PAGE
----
“Salt and Light”: Matthew 5 | Perfect? I Don’t Know…

“If anyone forces you to go one mile, go with them two miles.”

Matthew 5:41

In the time of the New Testament, Roman soldiers and government officials could force citizens of occupied territories to carry their equipment.

When Jesus says, “go with them two miles”, He uses Roman language – a Roman measurement – to make his point to his Jewish listeners.

What’s that all about?

Imagine we were invaded by a people who used the kilometer, instead of the mile. All the officials we hated and wanted to overthrow, could say things like: “Drop what you’re doing, pack up my kid’s things, and deliver them 200 kilometers to the school that he’s going to in the fall.”

That is what Jesus’ listeners would have heard, when he said: “Go the extra mile…”

And Jesus goes even further: “love your enemies and pray for those who persecute you.” (Matthew 5:44)

There are statements in the Old Testament that counsel hatred toward those who do evil:

 I do not sit with men of falsehood,

    Nor do I consort with hypocrites.

 I hate the assembly of evildoers,

(Psalm 26:4-5)

But Christ’s command to love enemies, one commentator writes, “in its absoluteness and concreteness, … is without parallel in paganism or Judaism.”

Does Jesus command this because all people are worthy, lovely?

Does he command us to do this, because if we do it, it will work every time?

Neither of those. He commands this because he “wants everyone to be saved and to come to the knowledge of the truth.” (1 Timothy 2:4)

Our response to evil – a response that does not retaliate with violence – can begin with our words, when we say No and say it loudly and firmly.

There are any number of things that I see on the news that make me very angry. And that anger sometimes veers into the territory Jesus warns about. It’s why he says, don’t do it. Do not go eye for eye, tooth for tooth on this.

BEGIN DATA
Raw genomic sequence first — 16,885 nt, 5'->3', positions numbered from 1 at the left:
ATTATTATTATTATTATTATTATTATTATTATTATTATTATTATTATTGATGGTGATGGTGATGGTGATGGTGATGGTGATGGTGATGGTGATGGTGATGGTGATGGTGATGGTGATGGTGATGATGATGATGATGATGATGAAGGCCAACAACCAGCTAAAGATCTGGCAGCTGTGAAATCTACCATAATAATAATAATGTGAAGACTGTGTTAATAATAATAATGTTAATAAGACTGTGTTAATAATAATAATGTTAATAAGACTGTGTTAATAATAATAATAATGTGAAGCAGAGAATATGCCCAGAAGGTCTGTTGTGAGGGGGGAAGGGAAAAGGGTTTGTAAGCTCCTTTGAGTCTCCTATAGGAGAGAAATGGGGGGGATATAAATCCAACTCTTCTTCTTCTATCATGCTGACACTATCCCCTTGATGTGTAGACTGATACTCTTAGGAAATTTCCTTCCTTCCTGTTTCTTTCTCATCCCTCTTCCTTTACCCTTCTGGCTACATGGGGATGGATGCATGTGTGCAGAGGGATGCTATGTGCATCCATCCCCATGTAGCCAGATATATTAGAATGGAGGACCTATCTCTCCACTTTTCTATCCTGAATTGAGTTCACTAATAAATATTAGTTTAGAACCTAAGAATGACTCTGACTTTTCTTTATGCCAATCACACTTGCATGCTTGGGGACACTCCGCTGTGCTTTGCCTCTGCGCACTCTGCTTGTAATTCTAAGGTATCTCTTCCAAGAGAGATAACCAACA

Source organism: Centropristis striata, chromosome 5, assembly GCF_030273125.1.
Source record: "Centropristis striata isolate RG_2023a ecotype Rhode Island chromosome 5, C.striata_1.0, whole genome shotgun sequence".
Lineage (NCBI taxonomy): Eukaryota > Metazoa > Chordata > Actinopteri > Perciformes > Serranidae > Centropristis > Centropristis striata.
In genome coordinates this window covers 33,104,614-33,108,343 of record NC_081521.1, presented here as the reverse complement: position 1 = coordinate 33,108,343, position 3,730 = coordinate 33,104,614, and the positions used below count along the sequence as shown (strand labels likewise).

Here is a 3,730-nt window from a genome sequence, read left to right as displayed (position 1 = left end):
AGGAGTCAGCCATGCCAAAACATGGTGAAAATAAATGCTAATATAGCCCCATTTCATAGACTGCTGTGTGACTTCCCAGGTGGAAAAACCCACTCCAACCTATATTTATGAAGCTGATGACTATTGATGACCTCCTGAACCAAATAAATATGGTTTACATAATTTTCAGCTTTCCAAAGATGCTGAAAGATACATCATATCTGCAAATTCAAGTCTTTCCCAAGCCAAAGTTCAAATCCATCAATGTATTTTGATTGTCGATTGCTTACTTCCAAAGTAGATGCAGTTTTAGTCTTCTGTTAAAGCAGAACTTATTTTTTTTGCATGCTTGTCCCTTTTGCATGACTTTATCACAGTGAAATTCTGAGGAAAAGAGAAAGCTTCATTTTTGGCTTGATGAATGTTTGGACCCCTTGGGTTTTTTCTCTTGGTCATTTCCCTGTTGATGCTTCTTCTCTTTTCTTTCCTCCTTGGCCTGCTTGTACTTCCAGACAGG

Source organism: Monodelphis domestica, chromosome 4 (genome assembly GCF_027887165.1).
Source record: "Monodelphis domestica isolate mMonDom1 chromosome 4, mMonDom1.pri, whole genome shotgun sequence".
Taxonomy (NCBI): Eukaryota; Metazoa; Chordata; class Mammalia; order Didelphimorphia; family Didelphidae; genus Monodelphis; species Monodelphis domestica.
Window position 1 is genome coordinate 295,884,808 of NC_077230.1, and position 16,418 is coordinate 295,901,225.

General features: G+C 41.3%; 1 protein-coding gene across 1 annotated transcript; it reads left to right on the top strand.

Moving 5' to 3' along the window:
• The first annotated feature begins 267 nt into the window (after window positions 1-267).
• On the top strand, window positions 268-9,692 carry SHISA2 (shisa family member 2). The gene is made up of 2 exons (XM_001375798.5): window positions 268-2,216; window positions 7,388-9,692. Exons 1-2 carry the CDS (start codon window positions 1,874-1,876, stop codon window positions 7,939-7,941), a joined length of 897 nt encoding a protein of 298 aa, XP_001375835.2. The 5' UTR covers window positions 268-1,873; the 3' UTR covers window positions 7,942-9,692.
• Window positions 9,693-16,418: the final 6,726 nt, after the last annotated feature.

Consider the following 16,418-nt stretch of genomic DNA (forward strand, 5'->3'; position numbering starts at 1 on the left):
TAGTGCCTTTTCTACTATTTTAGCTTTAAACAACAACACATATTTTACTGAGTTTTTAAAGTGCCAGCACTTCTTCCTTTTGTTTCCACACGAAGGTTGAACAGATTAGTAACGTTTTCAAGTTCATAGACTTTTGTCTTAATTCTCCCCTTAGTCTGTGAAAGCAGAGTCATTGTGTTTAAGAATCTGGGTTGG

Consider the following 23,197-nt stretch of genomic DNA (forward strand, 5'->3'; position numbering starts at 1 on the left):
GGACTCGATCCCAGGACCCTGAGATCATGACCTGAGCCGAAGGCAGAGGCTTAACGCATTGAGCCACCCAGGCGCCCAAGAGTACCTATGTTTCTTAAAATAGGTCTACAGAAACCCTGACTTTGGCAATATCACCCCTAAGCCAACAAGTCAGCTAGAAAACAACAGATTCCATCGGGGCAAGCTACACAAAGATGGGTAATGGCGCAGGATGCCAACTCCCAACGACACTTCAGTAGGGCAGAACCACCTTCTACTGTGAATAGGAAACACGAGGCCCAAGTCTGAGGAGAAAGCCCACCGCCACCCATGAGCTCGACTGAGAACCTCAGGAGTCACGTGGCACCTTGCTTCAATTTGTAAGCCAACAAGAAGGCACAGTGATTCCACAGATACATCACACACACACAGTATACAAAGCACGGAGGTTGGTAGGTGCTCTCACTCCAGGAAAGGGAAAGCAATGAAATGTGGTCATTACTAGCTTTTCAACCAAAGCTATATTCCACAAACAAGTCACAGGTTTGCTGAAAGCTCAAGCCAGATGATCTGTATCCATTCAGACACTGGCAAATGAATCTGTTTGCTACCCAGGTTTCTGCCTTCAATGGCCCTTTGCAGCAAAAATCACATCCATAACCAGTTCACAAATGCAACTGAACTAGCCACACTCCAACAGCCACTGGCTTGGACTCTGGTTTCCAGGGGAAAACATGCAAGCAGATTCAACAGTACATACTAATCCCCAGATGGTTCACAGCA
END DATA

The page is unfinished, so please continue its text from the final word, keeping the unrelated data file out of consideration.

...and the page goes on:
Let your No be No, and in the words of Paul:

‘…never avenge yourselves, but leave it to the wrath of God, for it is written,  “Vengeance is mine, I will repay, says the Lord.”  … if your enemy is hungry, feed him; if he is thirsty, give him something to drink; … Do not be overcome by evil, but overcome evil with good.’ (Romans 12:19-21)

And here’s the kicker: Jesus calls us to do all this ‘perfectly’: “Be perfect, therefore, as your heavenly Father is perfect.” (5:48)

To be “perfect”, biblically, means to serve God wholeheartedly, single mindedly. We can choose to love our enemies, and to go the extra mile – we can make that our single-minded purpose in the world. But we can’t do it without a life shaped by spiritual disciplines. Here’s the first discipline: Be honest with yourself about how your week has been so far.

Whatever your week has been like, I would bet that there were moments when you thought about retaliation:

  • To return someone’s mean word, with a meaner word.
  • To return someone’s incompetence, with a harsh reprimand.
  • To not just go eye for eye, but body for eye; jaw for tooth.

Whatever your experience, turn to the One who knows you completely and simply confess. He is patient. He is kind. He will take away the anger and give his grace and gentleness in return.

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